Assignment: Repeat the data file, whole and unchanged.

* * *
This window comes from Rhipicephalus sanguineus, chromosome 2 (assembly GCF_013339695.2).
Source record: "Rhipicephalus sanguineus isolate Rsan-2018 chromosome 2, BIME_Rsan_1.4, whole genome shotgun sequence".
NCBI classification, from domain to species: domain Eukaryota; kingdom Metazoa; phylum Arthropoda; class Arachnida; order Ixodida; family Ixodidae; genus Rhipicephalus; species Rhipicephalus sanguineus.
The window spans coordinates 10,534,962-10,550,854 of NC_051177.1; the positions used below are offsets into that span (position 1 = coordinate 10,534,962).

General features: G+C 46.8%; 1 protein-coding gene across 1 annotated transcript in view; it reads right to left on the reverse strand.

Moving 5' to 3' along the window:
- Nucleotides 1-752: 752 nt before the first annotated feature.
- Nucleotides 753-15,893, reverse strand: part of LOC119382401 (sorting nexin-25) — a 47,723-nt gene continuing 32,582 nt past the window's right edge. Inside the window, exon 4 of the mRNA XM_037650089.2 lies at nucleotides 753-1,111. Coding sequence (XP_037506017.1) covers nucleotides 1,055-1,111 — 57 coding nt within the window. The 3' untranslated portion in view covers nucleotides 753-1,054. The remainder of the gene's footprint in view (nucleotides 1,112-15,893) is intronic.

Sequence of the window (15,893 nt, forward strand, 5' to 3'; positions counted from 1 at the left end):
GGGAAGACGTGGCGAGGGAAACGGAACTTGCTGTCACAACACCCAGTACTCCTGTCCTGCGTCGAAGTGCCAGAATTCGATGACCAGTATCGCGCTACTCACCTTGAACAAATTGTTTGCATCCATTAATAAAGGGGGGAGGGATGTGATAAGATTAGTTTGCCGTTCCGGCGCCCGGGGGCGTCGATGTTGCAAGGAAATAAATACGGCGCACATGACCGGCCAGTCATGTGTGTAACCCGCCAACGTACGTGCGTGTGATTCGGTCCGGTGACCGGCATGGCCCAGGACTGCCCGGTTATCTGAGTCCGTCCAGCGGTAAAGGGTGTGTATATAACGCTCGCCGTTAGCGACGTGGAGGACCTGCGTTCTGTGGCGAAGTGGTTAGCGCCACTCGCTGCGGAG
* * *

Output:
This window comes from Rhipicephalus sanguineus, chromosome 2 (assembly GCF_013339695.2).
Source record: "Rhipicephalus sanguineus isolate Rsan-2018 chromosome 2, BIME_Rsan_1.4, whole genome shotgun sequence".
NCBI classification, from domain to species: domain Eukaryota; kingdom Metazoa; phylum Arthropoda; class Arachnida; order Ixodida; family Ixodidae; genus Rhipicephalus; species Rhipicephalus sanguineus.
The window spans coordinates 10,534,962-10,550,854 of NC_051177.1; the positions used below are offsets into that span (position 1 = coordinate 10,534,962).

General features: G+C 46.8%; 1 protein-coding gene across 1 annotated transcript in view; it reads right to left on the reverse strand.

Moving 5' to 3' along the window:
- Nucleotides 1-752: 752 nt before the first annotated feature.
- Nucleotides 753-15,893, reverse strand: part of LOC119382401 (sorting nexin-25) — a 47,723-nt gene continuing 32,582 nt past the window's right edge. Inside the window, exon 4 of the mRNA XM_037650089.2 lies at nucleotides 753-1,111. Coding sequence (XP_037506017.1) covers nucleotides 1,055-1,111 — 57 coding nt within the window. The 3' untranslated portion in view covers nucleotides 753-1,054. The remainder of the gene's footprint in view (nucleotides 1,112-15,893) is intronic.

Sequence of the window (15,893 nt, forward strand, 5' to 3'; positions counted from 1 at the left end):
GGGAAGACGTGGCGAGGGAAACGGAACTTGCTGTCACAACACCCAGTACTCCTGTCCTGCGTCGAAGTGCCAGAATTCGATGACCAGTATCGCGCTACTCACCTTGAACAAATTGTTTGCATCCATTAATAAAGGGGGGAGGGATGTGATAAGATTAGTTTGCCGTTCCGGCGCCCGGGGGCGTCGATGTTGCAAGGAAATAAATACGGCGCACATGACCGGCCAGTCATGTGTGTAACCCGCCAACGTACGTGCGTGTGATTCGGTCCGGTGACCGGCATGGCCCAGGACTGCCCGGTTATCTGAGTCCGTCCAGCGGTAAAGGGTGTGTATATAACGCTCGCCGTTAGCGACGTGGAGGACCTGCGTTCTGTGGCGAAGTGGTTAGCGCCACTCGCTGCGGAG